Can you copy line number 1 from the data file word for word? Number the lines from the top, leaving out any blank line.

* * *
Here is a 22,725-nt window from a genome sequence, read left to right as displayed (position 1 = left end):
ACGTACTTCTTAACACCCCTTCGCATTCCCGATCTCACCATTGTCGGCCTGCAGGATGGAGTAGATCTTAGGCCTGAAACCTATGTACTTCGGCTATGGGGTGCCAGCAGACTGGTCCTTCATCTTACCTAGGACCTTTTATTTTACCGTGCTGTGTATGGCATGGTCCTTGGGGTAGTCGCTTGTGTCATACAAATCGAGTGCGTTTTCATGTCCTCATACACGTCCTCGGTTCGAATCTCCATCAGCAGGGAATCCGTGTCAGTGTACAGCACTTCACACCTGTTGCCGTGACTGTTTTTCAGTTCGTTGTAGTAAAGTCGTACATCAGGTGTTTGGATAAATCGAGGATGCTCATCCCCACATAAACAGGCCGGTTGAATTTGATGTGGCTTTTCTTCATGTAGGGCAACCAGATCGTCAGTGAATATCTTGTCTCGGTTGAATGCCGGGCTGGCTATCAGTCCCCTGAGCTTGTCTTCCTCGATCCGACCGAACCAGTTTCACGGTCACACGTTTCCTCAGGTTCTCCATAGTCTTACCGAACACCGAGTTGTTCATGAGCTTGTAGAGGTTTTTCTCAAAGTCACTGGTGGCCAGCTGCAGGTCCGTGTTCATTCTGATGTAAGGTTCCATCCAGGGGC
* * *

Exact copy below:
Here is a 22,725-nt window from a genome sequence, read left to right as displayed (position 1 = left end):